There’s no place like home for gross gaming revenue; at least according to the American Gaming Association’s (AGA) 2012 annual casino market report that is commercial. The fastest-growing state is: Kansas while Vegas and Nevada continue to lead the field in pure gaming revenues. Kansas? Yep, Kansas. Whom even knew they had casinos in Kansas? Perchance you simply can not see them through the wheat fields.
Beating out New Jersey (a suggest that has actually been on tilt within the gaming arena of late), Pennsylvania, New York, and even California, Kansas really could possibly be the Land of Oz when it comes to attracting casino customers, this indicates. Maybe Glinda, the Witch that is good dropping them from her magical bubble. Maybe there’s not great deal else to accomplish there.
We’re not speaking about doubling or even tripling in development here; nope, Kansas’ gross gaming revenue jumped an amazing 603.7 per cent in 2012. Maybe they’re handing down poppies into the gambling enterprises, but whatever the reason, casino revenues went from $48 million in 2011 to $341 million in 2012.
A lot of the enhance is merely due to more casinos having been built and exposed within the past years that are few. Kansas just made casino gambling appropriate in 2007, and by 2009, it still had just two casinos showing for itself. Now there are six, plus the state’s treasurers must be leaping up and down like flying monkeys in jubilation (somebody stop us).
2012 Good Year
Although no-one could top that 603 percent hike, 15 out of 22 states that have commercial casinos did see more revenue stream from their store in 2012 vs 2011, according to the AGA report. Maryland did nicely, with a 143 percent growth spurt, which translates to $377.81 million year that is last to $155.7 million last year. And in other states that are odd gaming growth, Maine held its very own with a 66.9 % leap: $99.2 million in 2012 vs. just $59.45 million the year prior.
The best news yet for the casino business is, based on the AGA report, the acceptability of casino gambling has hit an all-time high of 85 percent with Us citizens, who see it as acceptable both for themselves and others.
Now if we could simply buy them on board with the 21st Amendment that ended Prohibition back in 1933, Kansas might be a helluva fun place to go to.
Temporary Block Placed on Alternate Bid for New Jersey’s Atlantic Club
The parent company of the online poker site, successfully gained a court order that places a temporary block on the Atlantic Club casino-hotel owners from selling the venue to another bidder as the continuing saga of PokerStars’ attempted entree into the Atlantic City casino market unfolds, Rational Group US Holdings.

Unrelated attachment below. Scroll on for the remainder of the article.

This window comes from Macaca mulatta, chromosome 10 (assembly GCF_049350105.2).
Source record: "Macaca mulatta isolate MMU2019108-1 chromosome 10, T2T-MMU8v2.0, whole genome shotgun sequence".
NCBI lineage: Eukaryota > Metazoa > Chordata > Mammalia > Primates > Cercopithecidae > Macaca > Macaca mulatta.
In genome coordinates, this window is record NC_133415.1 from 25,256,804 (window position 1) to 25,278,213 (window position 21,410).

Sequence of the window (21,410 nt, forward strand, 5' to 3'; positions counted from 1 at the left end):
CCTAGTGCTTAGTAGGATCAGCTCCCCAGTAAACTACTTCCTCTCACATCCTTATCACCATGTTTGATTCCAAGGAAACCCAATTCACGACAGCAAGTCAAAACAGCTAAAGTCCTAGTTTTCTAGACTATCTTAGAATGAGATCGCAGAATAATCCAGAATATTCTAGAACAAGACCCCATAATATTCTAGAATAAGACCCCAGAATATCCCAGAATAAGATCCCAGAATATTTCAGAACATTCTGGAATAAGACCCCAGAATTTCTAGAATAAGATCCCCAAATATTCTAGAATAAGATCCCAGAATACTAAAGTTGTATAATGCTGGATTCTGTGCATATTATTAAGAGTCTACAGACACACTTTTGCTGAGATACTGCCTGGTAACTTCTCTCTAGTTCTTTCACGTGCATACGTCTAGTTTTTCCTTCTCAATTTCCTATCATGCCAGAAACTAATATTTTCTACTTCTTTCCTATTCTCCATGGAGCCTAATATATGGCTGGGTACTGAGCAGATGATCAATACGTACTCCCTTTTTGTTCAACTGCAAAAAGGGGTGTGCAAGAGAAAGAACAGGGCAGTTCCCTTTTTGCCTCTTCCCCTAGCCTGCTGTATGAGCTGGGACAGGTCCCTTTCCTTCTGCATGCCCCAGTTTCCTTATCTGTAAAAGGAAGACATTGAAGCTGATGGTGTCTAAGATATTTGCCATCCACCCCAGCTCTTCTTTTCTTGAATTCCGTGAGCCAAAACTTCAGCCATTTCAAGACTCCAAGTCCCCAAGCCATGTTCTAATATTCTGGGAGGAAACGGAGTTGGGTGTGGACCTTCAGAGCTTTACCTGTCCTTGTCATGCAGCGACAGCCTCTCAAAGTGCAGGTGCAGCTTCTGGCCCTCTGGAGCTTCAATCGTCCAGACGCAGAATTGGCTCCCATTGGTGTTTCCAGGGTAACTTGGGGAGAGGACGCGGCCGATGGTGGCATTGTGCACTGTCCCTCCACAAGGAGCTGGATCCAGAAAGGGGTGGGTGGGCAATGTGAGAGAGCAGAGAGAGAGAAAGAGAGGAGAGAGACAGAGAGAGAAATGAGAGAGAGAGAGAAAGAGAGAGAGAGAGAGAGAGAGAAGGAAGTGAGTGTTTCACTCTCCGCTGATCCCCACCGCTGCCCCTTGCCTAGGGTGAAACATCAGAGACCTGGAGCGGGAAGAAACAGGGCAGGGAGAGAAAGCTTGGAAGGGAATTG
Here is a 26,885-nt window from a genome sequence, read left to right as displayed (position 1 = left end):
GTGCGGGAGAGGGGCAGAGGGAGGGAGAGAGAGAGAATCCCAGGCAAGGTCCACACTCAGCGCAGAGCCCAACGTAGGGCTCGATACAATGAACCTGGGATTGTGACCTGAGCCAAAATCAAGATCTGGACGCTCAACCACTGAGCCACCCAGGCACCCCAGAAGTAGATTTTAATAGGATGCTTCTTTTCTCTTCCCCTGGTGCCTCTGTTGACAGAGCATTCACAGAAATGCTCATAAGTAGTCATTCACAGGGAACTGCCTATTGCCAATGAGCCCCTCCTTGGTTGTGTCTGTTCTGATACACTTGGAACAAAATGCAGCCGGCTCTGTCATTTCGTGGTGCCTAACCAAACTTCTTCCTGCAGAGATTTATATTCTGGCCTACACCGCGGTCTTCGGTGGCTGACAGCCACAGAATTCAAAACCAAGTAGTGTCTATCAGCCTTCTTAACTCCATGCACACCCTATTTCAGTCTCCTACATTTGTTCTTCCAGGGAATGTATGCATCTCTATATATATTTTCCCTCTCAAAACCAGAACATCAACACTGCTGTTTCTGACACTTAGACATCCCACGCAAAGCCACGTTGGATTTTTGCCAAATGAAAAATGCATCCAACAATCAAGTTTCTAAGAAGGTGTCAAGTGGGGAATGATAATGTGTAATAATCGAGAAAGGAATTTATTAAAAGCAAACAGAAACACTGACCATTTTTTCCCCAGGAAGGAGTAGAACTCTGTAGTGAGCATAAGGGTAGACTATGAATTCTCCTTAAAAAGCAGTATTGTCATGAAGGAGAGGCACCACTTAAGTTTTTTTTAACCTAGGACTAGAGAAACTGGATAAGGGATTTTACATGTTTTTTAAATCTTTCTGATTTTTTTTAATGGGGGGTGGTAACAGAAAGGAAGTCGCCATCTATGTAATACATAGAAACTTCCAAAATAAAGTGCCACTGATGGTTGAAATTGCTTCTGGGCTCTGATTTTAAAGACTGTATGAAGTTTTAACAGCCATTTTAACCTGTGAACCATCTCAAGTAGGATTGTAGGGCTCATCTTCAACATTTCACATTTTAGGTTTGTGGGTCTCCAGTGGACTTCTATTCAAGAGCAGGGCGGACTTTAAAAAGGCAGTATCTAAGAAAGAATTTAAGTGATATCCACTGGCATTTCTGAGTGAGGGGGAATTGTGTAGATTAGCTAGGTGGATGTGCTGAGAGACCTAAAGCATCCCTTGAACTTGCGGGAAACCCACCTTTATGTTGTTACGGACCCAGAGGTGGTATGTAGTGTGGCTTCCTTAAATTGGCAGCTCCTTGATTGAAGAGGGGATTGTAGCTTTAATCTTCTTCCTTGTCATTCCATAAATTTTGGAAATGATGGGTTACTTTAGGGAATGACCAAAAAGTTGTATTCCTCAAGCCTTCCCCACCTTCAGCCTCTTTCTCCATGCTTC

The temporary court order bars the owners of the casino venue, Colony Capital LLC, from attempting to sell up to a new interested party prior to a brand new Jersey Superior Court hearing set to take place in mid-May.
Deal Called Off
The PokerStars owners filed a complaint because of the court after Colony Capital LLC’s declaration that the pending sale of the casino to Rational Group was off after the gaming operator’s New Jersey casino license approval was delayed beyond their originally agreed-upon deadline.
Rational Group claims the purchase agreement took into account the possibility of a delay in processing the license application if regulators needed submission of further information, and insists that Colony Capital LLC has now acted in bad faith.
Adding to Rational’s arguments is that they advanced the club $11 million to enable the financially struggling venue to keep up with its bills, after being told by the Atlantic Club which they had liabilities of more than $30 million in unfunded pensions, and could be forced into bankruptcy if the sale did not advance.
Prior to the current termination of the deal by Colony Capital LLC, the PokerStars parent company apparently approached the investment firm about an expansion on the closing date of the purchase agreement on April 23rd, and submitted a written proposition the following day to just take the workers on’ compensation claims against the Atlantic Club, likely as being a gesture of goodwill in the hope of gaining favor to extend the due date.
Over a Barrel
The Atlantic Club apparently felt they had Rational over a barrel, as well as on April 26th offered to extend the due date by just ten days if they agreed to pay an additional $6 million, while the club retained the proper to discuss the purchase with other interested parties with this extension period that is ten-day.
As if they hadn’t kicked sufficient dirt into the faces of the PokerStars owners, Colony Capital LLC approached the operator the very overnight, saying they wanted to end the purchase agreement, and formally declared the termination of the agreement on May 1st, even after Rational had offered to spend one more $4 million.
Atlantic Club must respond to the court on every one of these presssing issues by mid-May.
Phil Ivey Says ‘That’s a Crock’ to Britain’s Oldest Casino